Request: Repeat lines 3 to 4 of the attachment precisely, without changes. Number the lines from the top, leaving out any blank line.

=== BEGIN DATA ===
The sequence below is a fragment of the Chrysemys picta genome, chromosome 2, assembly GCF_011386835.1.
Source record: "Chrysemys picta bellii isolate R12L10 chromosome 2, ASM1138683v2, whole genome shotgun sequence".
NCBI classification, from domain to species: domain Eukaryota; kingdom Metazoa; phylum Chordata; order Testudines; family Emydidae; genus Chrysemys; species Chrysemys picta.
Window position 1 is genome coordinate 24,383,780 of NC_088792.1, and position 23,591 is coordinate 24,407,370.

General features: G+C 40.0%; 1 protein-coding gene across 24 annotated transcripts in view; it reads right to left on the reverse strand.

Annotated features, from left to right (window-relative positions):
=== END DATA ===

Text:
NCBI classification, from domain to species: domain Eukaryota; kingdom Metazoa; phylum Chordata; order Testudines; family Emydidae; genus Chrysemys; species Chrysemys picta.
Window position 1 is genome coordinate 24,383,780 of NC_088792.1, and position 23,591 is coordinate 24,407,370.